The risk of automation is lower in unstructured, dynamic, and unpredictable work environments and in industries involving high regulatory scrutiny.

U.S. investment bank Goldman Sachs, for example, employed over 600 stock traders at its peak. Thanks to machine-learning algorithms capable of making complex trades, these 600 traders have been reduced to just two. Instead, about one-third of its workforce is now employed as computer engineers.

Amazon, for example, is using 45,000 robots in their warehouses. But at the same time, it is creating thousands of new jobs for humans in its fulfillment centers.

We know that robots are not good at gripping, picking, and handling items in unstructured environments.

Risk of job automation is highest in predictable work environments and in industries with lower regulations. This includes jobs or tasks that are manual and repetitive.

This has happened to manufacturing. It is now impacting over 10.5 million jobs in restaurants, janitorial roles, and warehouses.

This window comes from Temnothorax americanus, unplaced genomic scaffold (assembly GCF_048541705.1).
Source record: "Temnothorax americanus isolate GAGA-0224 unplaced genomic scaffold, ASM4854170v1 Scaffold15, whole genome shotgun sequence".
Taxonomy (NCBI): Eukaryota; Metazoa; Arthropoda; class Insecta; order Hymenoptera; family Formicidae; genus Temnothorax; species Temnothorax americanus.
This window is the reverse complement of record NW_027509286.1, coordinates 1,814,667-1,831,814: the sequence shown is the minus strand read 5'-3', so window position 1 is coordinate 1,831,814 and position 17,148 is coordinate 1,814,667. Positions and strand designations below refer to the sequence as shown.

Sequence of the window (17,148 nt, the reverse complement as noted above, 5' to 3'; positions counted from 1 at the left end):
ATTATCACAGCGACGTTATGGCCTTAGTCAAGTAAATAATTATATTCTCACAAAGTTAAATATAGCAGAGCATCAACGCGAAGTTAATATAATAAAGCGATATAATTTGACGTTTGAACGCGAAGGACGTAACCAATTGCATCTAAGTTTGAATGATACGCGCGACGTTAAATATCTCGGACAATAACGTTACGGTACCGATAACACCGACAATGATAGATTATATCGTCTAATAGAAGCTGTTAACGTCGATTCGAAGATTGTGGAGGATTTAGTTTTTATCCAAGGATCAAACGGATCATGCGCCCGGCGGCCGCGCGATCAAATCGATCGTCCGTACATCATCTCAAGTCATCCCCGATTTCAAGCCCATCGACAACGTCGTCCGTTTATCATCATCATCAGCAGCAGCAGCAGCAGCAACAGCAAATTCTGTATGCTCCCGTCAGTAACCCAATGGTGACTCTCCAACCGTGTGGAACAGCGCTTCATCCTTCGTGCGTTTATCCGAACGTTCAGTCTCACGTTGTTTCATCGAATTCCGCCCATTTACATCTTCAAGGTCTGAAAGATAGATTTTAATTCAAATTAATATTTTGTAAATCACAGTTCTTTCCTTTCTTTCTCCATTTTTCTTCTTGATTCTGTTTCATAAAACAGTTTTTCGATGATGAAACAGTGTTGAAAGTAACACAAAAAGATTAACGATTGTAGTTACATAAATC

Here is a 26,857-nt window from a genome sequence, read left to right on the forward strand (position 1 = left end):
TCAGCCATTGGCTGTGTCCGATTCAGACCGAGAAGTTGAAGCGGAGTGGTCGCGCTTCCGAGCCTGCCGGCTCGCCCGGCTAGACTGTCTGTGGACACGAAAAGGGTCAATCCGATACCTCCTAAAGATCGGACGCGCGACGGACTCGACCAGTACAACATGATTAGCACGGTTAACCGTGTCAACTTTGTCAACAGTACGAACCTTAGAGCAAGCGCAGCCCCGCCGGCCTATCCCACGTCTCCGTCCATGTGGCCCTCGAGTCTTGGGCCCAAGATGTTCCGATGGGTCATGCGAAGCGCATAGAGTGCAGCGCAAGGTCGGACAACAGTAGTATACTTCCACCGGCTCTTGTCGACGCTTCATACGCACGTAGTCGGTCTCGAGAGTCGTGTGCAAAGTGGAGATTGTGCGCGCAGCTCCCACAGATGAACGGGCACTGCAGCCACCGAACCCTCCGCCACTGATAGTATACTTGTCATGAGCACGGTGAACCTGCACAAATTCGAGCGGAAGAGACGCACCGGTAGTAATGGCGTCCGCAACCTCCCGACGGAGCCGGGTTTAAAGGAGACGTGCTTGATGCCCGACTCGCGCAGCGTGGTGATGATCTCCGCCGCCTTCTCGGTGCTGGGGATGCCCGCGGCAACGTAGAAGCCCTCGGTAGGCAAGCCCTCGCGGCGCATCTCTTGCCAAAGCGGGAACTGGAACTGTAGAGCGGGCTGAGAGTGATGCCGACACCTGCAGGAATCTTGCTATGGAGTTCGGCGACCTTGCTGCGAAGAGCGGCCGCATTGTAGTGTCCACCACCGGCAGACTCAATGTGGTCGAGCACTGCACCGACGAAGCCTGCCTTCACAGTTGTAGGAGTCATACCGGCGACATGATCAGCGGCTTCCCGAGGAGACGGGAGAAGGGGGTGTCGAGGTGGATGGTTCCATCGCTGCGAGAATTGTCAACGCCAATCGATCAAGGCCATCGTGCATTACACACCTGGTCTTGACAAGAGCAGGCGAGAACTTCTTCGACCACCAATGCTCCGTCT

In hospitality, the ease of automation is high for repetitive and manual tasks like making coffee or preparing specific dishes. This is particularly true in environments with highly structured processes and menus.

Many startups are working on digital payment and tabletop-ordering software to replace the tasks of cashiers and servers.

Expertise automation and augmentation software (EaaS) is fast replacing entry-level white collar jobs in areas like law (e.g., automatic document analysis and auditing), media (e.g., AI-based news curation and summaries), and even software development.

The good news is that the risk of automation is lower in unstructured or unpredictable work environments. This includes industries involving high regulatory scrutiny.